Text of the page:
In a study from the Union of Concerned Scientists (UCS) in collaboration with consulting firm Evolved Energy Research (EER) and an expert advisory committee, we show that the United States can drastically reduce global warming emissions by replacing a highly polluting transportation sector, powered today primarily with petroleum-based fuels, with a cleaner, more efficient and more equitable system powered primarily by renewable electricity. This transition will require rapid vehicle electrification and lead to a phaseout of petroleum, and can be achieved at modest cost, with growth in new parts of the economy. Replacing petroleum with renewable electricity as the primary source of transportation energy will leave us all much better off.

The impacts of climate change are upon us, a consequence of over a century of global warming emissions from human activity. Moving people and goods around in the United States contributes to 29 percent of emissions, the largest share in the economy.  An average global temperature change greater than 1.5oC in 2100, relative to pre-industrial times, is still avoidable, but whether or not we are able to stay within these limits and avert catastrophic climate change depends on achieving our climate goals of emissions reductions at least 50 percent below 2005 levels in 2030, on the way to net-zero emissions in 2050. Reducing emissions from our vehicles is a huge part of this.

Tailpipes from our cars, trucks and buses are also a major source of toxic local air pollution that disproportionately harms overburdened and underserved communities. Our transportation system is highly inequitable, reflecting decades of misguided and biased decisions at all levels of government. A reinvention of the transportation system must also take into account the historical responsibility for widespread and deeply embedded injustices that permeate our system. An equitable and people-centered transition of this nature will require changes that go beyond the necessary technological shifts and must focus on overcoming significant social, institutional, and behavioral barriers. In other words, technological solutions are necessary but not sufficient.

How do we make this transformation happen? On the technology side, decarbonization is the key. This means switching to energy sources that have less embedded carbon and can provide the same transportation services as the gasoline, diesel and jet fuel (as well as other petroleum-based products) that have underpinned our economy for over a century. New technologies are not necessary to meet the carbon reduction targets needed to achieve net-zero emissions in 2050.  In our study, we show that if we ramp up the use of electricity to power our vehicles, along with an increase in the fuel economy of the internal combustion engine vehicles still on our roads, by midcentury we can have a transportation system that emits practically no global warming gases.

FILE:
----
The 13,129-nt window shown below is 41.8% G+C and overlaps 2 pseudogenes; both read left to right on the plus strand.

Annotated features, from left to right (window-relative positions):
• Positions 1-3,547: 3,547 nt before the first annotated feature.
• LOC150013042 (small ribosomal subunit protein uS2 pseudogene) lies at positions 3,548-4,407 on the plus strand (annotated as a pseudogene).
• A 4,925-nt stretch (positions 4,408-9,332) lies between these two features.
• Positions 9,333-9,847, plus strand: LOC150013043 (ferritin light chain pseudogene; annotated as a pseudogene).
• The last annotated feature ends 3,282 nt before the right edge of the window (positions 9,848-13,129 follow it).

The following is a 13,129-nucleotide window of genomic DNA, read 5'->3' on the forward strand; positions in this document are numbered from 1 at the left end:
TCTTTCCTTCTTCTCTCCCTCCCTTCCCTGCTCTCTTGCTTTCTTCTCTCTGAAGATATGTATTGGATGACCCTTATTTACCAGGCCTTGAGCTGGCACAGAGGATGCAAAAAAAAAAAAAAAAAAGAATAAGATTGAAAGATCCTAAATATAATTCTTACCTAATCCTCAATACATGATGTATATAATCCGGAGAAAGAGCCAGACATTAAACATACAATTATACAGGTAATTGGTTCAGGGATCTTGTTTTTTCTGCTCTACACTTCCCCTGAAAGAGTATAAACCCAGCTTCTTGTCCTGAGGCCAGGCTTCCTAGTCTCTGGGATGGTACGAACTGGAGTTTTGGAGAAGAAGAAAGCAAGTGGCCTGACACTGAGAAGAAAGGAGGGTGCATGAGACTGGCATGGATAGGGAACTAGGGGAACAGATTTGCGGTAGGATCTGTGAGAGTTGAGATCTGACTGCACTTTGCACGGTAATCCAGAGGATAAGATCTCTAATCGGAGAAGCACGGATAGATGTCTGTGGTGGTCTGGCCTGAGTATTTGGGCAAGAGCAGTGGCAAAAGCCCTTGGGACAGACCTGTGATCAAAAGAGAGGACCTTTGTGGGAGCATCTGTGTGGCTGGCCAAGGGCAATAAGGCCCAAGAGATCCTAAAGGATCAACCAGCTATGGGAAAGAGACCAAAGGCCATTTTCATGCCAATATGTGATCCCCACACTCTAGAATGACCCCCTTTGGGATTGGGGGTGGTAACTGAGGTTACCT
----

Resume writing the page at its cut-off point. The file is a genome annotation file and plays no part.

Let’s look at the three technological strategies which would lead to decarbonization of the transportation sector and the phaseout of petroleum by midcentury: 1) electrification, 2) strengthening greenhouse gas emission standards and fuel economy standards, and 3) clean liquid fuels.

First and foremost, rapid electrification of all vehicle types is a key strategy to reduce emissions from the transportation sector. To achieve net-zero emissions in 2050 we must have  100% of new sales of light-duty passenger vehicles be electric by 2035, and of medium- and heavy-duty trucks at the latest by 2040. We must simultaneously build an extensive charging infrastructure to support the growing electric fleet. The Bipartisan Infrastructure Law (BIL) invests in public charging infrastructure, including through the National Electric Vehicle Infrastructure Formula Program, and the Inflation Reduction Act (IRA) extends and makes changes to the federal tax credit for charging infrastructure.

The power sector must be rapidly decarbonized for this increase in electrification to provide maximum benefits of emissions reduction, so we must also transition rapidly to a renewable power grid. Potential also exists in the transportation-electricity sectoral coupling for EVs to support the integration of renewable energy and help decarbonize the electric sector, with charging that takes advantage of the flexibility many drivers have to maximize the amount of charging during times of abundant wind and solar. Over time, the study shows a major shift occurring in the relative contribution to emissions reductions from the transportation and electricity sectors. In the next decade or so the power sector accounts for three-quarters of CO2 reductions, since until then most of the economy-wide emissions reductions come from decarbonizing electricity, but towards mid-century, as electrification sets in, transportation accounts for 38 percent of emissions reductions while the power sector accounts for 23 percent.

The second technological strategy is strengthening greenhouse gas emission standards and fuel economy standards to drive the transition to cleaner electric vehicles and vehicles with internal combustion engines. A declining share of the fleet will still be powered by gasoline and diesel through 2040 and beyond, as vehicles stay on the road for around 15 years.